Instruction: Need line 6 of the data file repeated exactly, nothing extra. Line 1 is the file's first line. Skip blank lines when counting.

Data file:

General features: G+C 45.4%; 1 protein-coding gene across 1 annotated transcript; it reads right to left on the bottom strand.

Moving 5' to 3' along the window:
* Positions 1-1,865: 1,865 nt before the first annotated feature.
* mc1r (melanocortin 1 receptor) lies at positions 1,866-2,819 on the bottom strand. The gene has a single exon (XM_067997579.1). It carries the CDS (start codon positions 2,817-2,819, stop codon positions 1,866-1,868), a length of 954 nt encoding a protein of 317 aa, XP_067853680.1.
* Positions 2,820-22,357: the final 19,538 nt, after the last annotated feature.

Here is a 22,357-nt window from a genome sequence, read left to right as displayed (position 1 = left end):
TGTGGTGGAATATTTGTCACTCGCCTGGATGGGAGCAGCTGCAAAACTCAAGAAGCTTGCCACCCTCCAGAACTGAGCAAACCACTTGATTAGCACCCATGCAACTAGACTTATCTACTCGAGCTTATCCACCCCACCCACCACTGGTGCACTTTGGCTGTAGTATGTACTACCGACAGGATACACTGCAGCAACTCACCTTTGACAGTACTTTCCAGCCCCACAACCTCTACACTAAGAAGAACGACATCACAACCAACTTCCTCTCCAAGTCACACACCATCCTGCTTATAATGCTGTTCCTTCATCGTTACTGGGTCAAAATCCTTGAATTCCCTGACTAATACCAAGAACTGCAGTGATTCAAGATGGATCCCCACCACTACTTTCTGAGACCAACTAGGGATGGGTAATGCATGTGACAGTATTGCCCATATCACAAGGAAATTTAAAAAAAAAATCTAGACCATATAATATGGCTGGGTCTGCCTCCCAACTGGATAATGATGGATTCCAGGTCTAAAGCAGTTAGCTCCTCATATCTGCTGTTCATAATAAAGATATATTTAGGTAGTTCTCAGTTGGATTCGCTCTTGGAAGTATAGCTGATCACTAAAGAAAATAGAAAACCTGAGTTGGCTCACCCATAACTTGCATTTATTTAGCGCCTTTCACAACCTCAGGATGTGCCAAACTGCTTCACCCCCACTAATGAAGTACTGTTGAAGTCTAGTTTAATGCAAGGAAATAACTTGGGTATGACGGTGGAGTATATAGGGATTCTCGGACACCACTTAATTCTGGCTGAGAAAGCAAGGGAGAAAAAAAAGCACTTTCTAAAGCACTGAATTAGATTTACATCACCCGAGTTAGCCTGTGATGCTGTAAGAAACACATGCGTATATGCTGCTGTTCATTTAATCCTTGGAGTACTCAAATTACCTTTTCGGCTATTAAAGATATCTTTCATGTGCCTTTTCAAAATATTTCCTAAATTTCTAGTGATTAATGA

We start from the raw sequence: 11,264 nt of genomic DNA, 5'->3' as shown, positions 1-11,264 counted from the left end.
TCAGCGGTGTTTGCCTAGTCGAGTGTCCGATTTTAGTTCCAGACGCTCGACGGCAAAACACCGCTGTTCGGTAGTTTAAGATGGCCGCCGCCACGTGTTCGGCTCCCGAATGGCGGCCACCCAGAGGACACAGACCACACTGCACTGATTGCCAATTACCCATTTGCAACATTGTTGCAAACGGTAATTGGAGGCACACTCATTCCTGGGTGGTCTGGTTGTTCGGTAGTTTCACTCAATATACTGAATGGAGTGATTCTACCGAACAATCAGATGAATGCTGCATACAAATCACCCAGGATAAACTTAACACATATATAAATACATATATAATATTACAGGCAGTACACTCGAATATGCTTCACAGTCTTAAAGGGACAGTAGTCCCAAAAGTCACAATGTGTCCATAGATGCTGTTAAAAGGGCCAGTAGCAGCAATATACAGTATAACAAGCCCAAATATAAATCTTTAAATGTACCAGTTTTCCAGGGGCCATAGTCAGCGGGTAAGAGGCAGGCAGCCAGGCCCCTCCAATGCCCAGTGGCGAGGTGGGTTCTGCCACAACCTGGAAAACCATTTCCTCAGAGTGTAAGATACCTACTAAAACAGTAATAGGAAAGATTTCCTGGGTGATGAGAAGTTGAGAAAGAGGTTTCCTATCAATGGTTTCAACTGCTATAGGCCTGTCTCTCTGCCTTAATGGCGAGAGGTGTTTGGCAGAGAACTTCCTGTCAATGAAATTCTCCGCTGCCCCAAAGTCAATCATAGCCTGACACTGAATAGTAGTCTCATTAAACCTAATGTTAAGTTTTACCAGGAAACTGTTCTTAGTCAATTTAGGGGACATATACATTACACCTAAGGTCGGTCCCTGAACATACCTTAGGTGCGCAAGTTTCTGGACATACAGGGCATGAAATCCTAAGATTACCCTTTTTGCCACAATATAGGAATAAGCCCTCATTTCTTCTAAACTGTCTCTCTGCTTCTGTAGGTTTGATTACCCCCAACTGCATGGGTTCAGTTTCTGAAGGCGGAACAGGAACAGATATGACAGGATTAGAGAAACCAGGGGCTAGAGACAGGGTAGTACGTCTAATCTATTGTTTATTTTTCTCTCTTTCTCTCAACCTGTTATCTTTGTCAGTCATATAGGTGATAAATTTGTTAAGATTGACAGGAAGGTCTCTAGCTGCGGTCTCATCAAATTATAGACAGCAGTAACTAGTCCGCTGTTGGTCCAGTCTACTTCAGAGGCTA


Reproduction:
Here is a 22,357-nt window from a genome sequence, read left to right as displayed (position 1 = left end):